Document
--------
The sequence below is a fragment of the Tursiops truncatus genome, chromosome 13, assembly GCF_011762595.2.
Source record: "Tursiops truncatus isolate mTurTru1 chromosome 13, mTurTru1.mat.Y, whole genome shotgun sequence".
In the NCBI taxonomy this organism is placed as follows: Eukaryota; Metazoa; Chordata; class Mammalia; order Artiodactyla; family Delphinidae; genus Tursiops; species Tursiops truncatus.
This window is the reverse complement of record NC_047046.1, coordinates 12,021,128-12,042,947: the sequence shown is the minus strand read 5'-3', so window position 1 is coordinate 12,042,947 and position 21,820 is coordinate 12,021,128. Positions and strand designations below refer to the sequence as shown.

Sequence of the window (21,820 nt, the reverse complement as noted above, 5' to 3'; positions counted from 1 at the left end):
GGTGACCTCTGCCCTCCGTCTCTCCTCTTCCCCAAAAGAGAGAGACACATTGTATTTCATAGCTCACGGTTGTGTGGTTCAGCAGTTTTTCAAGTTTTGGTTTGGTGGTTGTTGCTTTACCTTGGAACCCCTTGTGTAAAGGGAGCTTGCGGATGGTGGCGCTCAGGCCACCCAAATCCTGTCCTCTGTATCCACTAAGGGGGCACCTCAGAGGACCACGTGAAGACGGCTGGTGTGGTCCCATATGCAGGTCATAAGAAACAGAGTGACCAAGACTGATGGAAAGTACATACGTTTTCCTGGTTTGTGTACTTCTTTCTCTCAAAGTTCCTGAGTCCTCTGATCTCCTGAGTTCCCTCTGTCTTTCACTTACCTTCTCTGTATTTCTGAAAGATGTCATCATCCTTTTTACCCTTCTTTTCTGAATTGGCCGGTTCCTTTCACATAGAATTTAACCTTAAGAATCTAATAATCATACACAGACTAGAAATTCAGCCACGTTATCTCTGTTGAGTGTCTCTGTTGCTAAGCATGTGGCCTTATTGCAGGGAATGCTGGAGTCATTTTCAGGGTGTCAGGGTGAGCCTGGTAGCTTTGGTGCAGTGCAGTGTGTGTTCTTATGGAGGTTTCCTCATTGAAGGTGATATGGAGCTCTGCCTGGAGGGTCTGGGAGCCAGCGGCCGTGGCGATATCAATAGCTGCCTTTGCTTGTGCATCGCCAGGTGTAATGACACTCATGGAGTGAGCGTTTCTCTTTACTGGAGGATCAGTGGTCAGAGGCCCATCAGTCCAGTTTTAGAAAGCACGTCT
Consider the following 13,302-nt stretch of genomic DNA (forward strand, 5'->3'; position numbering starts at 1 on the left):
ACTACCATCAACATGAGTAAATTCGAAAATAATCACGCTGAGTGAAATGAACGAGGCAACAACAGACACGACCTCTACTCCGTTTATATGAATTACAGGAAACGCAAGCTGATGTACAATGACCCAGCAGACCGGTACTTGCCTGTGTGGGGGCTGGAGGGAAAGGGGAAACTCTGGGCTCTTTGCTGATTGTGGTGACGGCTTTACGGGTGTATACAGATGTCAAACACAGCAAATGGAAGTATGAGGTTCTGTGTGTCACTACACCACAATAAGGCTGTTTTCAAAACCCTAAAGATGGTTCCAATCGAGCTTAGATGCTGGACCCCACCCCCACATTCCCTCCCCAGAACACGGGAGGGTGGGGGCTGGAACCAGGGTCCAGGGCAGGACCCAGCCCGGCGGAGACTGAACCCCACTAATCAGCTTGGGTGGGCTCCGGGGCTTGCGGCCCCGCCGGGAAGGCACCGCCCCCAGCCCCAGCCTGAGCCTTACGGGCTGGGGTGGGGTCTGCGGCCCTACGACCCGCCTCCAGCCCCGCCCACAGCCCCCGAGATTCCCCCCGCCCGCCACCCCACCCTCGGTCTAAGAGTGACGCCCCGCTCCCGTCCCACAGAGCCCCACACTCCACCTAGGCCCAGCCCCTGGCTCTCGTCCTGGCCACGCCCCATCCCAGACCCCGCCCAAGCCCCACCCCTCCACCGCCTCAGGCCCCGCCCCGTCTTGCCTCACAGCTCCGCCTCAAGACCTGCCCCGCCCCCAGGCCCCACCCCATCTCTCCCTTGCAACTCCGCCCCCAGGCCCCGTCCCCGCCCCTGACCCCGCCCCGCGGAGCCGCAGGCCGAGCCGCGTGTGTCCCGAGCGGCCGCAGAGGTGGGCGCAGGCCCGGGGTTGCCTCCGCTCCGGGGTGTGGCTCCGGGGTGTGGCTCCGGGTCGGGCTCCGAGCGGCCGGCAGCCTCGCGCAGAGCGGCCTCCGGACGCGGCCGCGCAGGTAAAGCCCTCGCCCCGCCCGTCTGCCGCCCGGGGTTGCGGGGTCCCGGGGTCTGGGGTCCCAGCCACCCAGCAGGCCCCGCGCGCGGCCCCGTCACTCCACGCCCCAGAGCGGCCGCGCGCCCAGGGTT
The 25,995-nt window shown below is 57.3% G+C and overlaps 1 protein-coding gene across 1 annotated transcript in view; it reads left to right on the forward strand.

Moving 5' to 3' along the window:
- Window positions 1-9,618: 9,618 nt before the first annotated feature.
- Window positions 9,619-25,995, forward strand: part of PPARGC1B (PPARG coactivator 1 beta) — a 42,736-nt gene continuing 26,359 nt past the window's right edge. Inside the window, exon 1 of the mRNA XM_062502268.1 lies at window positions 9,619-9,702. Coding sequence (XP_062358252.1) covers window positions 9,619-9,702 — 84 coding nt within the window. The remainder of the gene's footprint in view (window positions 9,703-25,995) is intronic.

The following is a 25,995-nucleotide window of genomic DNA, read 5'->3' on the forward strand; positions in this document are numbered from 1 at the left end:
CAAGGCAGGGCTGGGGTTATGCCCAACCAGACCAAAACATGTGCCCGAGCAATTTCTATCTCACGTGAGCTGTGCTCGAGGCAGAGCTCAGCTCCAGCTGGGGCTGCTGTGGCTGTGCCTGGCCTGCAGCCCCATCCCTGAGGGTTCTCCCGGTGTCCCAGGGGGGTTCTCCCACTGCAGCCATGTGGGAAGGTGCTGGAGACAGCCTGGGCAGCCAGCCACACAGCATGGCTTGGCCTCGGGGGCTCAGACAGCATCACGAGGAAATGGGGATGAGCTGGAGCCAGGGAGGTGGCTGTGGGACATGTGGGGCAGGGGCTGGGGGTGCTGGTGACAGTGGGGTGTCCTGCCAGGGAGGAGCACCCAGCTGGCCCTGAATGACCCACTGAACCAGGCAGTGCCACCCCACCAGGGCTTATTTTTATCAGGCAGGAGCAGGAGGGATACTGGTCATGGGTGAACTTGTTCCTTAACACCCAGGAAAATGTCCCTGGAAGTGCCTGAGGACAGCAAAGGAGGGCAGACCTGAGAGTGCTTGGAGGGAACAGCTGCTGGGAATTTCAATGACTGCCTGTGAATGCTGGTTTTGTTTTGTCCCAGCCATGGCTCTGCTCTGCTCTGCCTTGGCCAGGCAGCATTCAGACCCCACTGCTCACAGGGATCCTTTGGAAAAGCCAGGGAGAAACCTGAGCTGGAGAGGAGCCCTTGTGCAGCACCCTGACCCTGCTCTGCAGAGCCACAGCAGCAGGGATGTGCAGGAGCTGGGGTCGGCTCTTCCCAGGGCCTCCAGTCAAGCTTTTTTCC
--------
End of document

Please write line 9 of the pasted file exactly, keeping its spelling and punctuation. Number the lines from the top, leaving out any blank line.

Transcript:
The 25,995-nt window shown below is 57.3% G+C and overlaps 1 protein-coding gene across 1 annotated transcript in view; it reads left to right on the forward strand.